Last year, a new government was elected, and it’s a Social Democratic one. You would think that this meant a turning away from the rightwing nationalist turn that had befallen Danish politics in the past two decades. But think again. In a recent debate in parliament with the Dansk Folkeparti former leader Pia Kjærsgård, Prime Minister Mette Frederiksen congratulated Kjærsgård for having had vision concerning immigrants, and that she herself had come to change her view. Kjærsgård warned in her opening statements of an alarming number of “immigrants or descendants of immigrants” from “non-Western countries”, framed this as the beginning of a “population exchange, driven by immigration, child births and marriages and family reunifications”, and said that “it is the 11th hour for Denmark’s survival as a homogeneous nation and for our Fatherland of the Danish people”. You don’t need to translate that to German for it to sound chilling. But those politicians sit there quietly and politely – this rhetoric has become mainstream.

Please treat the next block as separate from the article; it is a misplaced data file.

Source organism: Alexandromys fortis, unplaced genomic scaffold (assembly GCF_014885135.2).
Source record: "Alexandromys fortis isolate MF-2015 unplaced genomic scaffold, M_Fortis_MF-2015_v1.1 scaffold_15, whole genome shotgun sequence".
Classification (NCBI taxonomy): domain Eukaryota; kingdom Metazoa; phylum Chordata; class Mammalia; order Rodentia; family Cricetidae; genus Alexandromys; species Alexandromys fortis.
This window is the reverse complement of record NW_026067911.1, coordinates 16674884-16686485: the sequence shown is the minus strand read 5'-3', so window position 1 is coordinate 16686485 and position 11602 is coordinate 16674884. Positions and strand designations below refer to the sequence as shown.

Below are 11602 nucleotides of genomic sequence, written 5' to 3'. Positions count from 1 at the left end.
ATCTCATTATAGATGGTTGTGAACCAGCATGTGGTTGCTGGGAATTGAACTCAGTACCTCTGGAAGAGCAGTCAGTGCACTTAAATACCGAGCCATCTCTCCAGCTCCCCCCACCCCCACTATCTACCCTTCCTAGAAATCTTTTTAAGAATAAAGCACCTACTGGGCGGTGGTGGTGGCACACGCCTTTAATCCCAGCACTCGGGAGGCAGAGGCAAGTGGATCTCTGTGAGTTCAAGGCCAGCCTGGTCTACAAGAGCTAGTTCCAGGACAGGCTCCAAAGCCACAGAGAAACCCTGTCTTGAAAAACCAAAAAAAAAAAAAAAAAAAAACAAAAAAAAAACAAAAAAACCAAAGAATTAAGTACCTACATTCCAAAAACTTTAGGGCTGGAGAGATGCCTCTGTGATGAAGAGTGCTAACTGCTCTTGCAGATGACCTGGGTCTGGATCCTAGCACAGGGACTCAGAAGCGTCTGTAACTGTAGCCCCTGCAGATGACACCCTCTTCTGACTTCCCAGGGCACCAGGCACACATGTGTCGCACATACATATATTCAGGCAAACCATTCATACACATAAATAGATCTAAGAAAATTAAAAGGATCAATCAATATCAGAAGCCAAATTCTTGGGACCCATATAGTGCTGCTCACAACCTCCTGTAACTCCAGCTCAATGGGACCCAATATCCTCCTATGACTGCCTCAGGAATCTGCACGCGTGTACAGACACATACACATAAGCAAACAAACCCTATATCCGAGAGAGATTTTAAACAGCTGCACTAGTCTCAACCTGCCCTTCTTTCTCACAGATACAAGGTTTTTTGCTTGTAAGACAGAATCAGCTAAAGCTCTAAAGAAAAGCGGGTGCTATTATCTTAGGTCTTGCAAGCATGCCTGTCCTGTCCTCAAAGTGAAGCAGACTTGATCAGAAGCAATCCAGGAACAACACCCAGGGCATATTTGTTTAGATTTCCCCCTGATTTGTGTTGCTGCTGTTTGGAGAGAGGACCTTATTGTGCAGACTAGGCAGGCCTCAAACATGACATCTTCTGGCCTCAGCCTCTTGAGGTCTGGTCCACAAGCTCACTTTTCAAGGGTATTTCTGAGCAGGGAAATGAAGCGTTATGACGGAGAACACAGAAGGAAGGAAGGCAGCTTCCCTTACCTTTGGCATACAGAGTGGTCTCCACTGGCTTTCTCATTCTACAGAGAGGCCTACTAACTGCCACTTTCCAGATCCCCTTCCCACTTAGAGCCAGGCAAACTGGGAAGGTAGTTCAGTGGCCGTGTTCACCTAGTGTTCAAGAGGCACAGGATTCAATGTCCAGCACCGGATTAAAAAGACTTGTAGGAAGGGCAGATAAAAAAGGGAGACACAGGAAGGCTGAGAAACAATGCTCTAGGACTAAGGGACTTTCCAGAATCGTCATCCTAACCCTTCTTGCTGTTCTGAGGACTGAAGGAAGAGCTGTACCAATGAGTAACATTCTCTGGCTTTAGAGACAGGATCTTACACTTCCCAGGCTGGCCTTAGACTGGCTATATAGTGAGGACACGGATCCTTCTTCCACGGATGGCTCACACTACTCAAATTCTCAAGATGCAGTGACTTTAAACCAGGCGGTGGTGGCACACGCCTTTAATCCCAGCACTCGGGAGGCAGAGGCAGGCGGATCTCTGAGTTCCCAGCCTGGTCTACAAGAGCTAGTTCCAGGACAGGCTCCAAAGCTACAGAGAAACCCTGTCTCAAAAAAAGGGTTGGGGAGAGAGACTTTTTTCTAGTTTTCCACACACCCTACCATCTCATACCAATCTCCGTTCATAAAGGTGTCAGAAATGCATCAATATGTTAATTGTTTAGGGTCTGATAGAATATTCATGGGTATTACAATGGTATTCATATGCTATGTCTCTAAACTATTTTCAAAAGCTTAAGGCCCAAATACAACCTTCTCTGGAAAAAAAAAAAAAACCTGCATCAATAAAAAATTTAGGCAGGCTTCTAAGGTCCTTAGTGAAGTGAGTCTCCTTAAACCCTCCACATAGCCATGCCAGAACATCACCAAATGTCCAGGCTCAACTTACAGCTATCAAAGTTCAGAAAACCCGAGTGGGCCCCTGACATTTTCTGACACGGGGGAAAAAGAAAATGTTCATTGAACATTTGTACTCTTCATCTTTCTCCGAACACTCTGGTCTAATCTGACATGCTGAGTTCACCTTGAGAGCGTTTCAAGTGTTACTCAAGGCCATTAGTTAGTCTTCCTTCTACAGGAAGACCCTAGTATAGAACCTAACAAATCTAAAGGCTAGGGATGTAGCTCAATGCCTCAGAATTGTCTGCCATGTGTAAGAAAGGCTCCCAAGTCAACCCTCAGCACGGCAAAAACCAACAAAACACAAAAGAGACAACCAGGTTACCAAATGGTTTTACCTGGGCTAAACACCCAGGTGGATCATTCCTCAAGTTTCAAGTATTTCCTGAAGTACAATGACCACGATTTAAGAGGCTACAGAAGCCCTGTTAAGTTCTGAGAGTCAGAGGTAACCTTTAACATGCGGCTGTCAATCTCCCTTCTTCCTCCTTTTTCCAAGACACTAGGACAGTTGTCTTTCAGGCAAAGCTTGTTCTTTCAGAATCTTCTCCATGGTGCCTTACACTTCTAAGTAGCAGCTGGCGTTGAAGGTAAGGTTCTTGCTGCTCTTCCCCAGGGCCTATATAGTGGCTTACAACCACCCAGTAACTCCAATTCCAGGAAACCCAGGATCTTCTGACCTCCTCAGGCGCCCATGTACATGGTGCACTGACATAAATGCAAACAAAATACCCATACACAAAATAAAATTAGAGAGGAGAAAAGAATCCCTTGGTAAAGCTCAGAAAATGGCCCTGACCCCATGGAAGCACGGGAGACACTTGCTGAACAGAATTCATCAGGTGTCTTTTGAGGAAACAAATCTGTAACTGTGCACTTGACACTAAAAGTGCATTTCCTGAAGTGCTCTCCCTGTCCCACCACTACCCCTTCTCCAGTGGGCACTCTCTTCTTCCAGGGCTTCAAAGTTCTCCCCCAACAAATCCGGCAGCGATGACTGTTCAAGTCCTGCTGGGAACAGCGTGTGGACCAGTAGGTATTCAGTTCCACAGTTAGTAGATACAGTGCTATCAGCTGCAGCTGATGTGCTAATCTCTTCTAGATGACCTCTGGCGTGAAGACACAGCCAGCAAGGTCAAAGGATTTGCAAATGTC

Frederiksen responded with a long run on immigrant problems, saying that when she was in kindergarten, only one out of a hundred was an “immigrant of non-Western heritage”, but that today five out of a hundred babies have a mother who is an immigrant (of “non-Western heritage”) or descendant (of immigrants). She summarized, saying:

Yes, Social Democrats have changed attitude in this area (of immigration), I have done so myself. Better late than never. And I want to credit that there were some who had seen this more precisely – and here I look to the promoter (Pia Kjærsgård) – than I did. Today we stand together in the same spot in relation to running a tight immigration policy, and that is crucial.

In 1999, then Social Democratic Prime Minister Poul Nyrup Rasmussen famously said to Pia Kjærsgård during a debate: “You will never be legitimate!” – those were the days.

In 1998 the Islamophobic and xenophobic Dansk Folkeparti won 7.4% of the vote. In 2001 it won 12% and became the third largest party. In 2015 it won the largest support with 21.1% of the vote. Its founder Pia Kjærsgård became the speaker of the parliament in 2015-19. And since the Folkeparti’s, other even more extreme parties, outflanked it from the right.